For dog parents, this super cute treat-dispensing toy is also an option. It features multiple treat cavities to accommodate both dry food and spreads (such as peanut butter) simultaneously. You can also buy multiple of these, allowing the pet parent to link them together for an easier game of tug of war (and avoid having to touch the slobber-covered part of the toy, too).
Okay, so hand cream is a bit impersonal or generic as a gift, but it is *actually* useful, especially now that we’ve finally figured out just how often we need to wash our hands. Aesop makes a soap that actually feels luxurious to use, and its scent is warm and earthy. Made of botanical extracts and finely milled pumice, it’ll clean, exfoliate, and refresh your hands all at once. Your therapist can use this in their office, or at home.
“If you and your therapist share a favorite art or craft, buy them a new toy,” says Daramus. “If you both knit, for example, maybe some beautiful knitting needles [would be appropriate].” These bamboo needles give you smooth performance (if that’s the right word to use when it comes to knitting), and they’re lightweight, too.
Or, since handmade gifts are less likely to make your therapist feel weird about accepting goods from a patient, one idea would be just to knit them a little something. Scarves are some of the easiest pieces for beginners to nail, and this kit from We Are Knitters makes it super easy to learn the ropes (or, yarns, as the case may be). There are more advanced options available if you want to get fancy—e.g. sweaters, blankets, cardigans, etc.—but if you’re a novice, either the scarves or blankets are probably your best bet.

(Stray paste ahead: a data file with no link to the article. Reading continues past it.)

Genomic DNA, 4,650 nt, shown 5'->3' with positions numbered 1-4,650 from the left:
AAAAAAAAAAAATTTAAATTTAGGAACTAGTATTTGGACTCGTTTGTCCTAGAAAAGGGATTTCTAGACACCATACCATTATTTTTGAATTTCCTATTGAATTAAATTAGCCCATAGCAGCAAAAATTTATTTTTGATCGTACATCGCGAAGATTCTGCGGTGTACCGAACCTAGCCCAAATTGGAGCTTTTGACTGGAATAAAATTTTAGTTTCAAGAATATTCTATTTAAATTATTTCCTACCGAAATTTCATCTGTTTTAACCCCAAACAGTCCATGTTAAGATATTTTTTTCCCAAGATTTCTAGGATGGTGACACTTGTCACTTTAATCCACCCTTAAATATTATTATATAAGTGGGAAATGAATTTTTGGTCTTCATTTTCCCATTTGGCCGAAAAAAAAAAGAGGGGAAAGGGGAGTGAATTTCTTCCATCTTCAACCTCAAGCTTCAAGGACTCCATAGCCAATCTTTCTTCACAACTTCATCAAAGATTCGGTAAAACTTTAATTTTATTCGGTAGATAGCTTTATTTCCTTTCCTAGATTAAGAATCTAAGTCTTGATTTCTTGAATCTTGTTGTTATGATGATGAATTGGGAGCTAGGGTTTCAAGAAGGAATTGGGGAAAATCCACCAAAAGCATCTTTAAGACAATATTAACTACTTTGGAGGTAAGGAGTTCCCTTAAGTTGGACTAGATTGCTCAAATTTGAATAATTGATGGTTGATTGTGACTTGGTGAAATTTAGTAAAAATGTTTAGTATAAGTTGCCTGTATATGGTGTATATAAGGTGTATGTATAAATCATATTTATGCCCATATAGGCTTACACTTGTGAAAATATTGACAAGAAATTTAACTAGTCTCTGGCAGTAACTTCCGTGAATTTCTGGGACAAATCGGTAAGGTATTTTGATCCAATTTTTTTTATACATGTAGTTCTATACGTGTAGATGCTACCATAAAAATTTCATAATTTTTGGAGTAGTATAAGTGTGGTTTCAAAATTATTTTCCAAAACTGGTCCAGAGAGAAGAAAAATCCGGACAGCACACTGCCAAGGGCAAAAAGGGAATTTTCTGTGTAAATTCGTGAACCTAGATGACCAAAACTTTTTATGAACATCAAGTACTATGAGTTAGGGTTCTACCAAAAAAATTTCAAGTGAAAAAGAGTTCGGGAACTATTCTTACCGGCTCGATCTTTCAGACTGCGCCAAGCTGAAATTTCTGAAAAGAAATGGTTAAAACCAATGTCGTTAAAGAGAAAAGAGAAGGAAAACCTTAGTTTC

“Something that recognizes a shared value between you and your therapist could be fun,” suggests Daramus. “If you’re both eco-conscious, for example, you could get them some cute beeswax wraps for leftovers.” Bees Wrap is a pliable, reusable wrap that folds around your lunch (or leftovers, produce, etc.) and keeps them fresh. When you’re done, you can throw them in the dishwasher.
Is a $30 bar of Chanel soap a bit silly? Yes. Is it a great go-to for sophisticated gift recipients to whom you aren’t particularly close, that won’t break your budget? Also yes. And honestly, after listening to people talk about their lives for hours on end each day, your therapist deserves to bathe in luxury soap, no? I appreciate mine so much that I’d buy her an actual bag, if I could.
“A small plant—such as an easy-to-care-for succulent—offers a refreshing , uplifting dose of nature for hardworking therapists,” says Dr. Manly. The Bouqs’ cute succulent duo is the above-and-beyond version of this gift idea, and incudes a Haworthia succulent (zebra plant) and Echeveria Blue Prince.
Your doc may not be into Traditional Chinese Medicine, but in my experience, it’s hard to resist applying gifted ear seeds regardless…just in case. They apply pressure to various points in the ear thought to address issues like stress, hormones, digestion, and more. Still not sure what the heck ear seeds are? Watch this video for an in-depth investigation.